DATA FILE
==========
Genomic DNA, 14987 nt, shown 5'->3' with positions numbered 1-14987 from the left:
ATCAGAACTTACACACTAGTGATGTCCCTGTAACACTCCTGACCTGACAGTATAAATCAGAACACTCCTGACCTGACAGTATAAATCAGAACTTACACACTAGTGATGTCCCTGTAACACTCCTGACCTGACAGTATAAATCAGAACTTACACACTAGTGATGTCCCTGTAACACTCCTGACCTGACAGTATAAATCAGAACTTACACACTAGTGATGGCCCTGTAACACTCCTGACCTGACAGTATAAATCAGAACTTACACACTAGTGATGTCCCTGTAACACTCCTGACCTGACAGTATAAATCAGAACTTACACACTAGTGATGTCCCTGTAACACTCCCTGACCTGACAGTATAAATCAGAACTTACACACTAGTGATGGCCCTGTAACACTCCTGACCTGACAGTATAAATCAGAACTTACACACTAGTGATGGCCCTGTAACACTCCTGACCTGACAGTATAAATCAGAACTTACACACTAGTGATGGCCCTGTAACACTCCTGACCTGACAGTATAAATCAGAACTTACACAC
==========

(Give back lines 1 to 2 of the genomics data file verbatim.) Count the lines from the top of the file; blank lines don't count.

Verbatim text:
Genomic DNA, 14987 nt, shown 5'->3' with positions numbered 1-14987 from the left:
ATCAGAACTTACACACTAGTGATGTCCCTGTAACACTCCTGACCTGACAGTATAAATCAGAACACTCCTGACCTGACAGTATAAATCAGAACTTACACACTAGTGATGTCCCTGTAACACTCCTGACCTGACAGTATAAATCAGAACTTACACACTAGTGATGTCCCTGTAACACTCCTGACCTGACAGTATAAATCAGAACTTACACACTAGTGATGGCCCTGTAACACTCCTGACCTGACAGTATAAATCAGAACTTACACACTAGTGATGTCCCTGTAACACTCCTGACCTGACAGTATAAATCAGAACTTACACACTAGTGATGTCCCTGTAACACTCCCTGACCTGACAGTATAAATCAGAACTTACACACTAGTGATGGCCCTGTAACACTCCTGACCTGACAGTATAAATCAGAACTTACACACTAGTGATGGCCCTGTAACACTCCTGACCTGACAGTATAAATCAGAACTTACACACTAGTGATGGCCCTGTAACACTCCTGACCTGACAGTATAAATCAGAACTTACACAC